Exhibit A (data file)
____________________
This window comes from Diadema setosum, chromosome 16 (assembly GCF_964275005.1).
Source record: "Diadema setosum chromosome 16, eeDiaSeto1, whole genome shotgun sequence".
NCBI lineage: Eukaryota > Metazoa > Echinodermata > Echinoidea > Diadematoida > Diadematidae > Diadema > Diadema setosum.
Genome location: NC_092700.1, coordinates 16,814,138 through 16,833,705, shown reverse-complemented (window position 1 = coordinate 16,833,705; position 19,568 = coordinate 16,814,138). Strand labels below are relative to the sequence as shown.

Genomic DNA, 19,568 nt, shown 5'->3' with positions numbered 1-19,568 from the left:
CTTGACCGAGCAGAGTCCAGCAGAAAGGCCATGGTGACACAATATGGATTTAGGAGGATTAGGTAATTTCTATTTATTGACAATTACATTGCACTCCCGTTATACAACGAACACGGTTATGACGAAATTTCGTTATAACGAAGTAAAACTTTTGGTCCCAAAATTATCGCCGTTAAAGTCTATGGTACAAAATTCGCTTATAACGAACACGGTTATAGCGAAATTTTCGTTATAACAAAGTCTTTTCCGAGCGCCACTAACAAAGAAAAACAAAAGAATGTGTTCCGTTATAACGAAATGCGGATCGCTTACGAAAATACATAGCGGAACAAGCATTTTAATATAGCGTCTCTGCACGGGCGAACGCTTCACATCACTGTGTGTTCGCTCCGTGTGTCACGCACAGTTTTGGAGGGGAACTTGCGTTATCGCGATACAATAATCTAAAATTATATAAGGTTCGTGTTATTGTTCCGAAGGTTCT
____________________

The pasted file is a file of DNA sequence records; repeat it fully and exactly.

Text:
This window comes from Diadema setosum, chromosome 16 (assembly GCF_964275005.1).
Source record: "Diadema setosum chromosome 16, eeDiaSeto1, whole genome shotgun sequence".
NCBI lineage: Eukaryota > Metazoa > Echinodermata > Echinoidea > Diadematoida > Diadematidae > Diadema > Diadema setosum.
Genome location: NC_092700.1, coordinates 16,814,138 through 16,833,705, shown reverse-complemented (window position 1 = coordinate 16,833,705; position 19,568 = coordinate 16,814,138). Strand labels below are relative to the sequence as shown.

Genomic DNA, 19,568 nt, shown 5'->3' with positions numbered 1-19,568 from the left:
CTTGACCGAGCAGAGTCCAGCAGAAAGGCCATGGTGACACAATATGGATTTAGGAGGATTAGGTAATTTCTATTTATTGACAATTACATTGCACTCCCGTTATACAACGAACACGGTTATGACGAAATTTCGTTATAACGAAGTAAAACTTTTGGTCCCAAAATTATCGCCGTTAAAGTCTATGGTACAAAATTCGCTTATAACGAACACGGTTATAGCGAAATTTTCGTTATAACAAAGTCTTTTCCGAGCGCCACTAACAAAGAAAAACAAAAGAATGTGTTCCGTTATAACGAAATGCGGATCGCTTACGAAAATACATAGCGGAACAAGCATTTTAATATAGCGTCTCTGCACGGGCGAACGCTTCACATCACTGTGTGTTCGCTCCGTGTGTCACGCACAGTTTTGGAGGGGAACTTGCGTTATCGCGATACAATAATCTAAAATTATATAAGGTTCGTGTTATTGTTCCGAAGGTTCT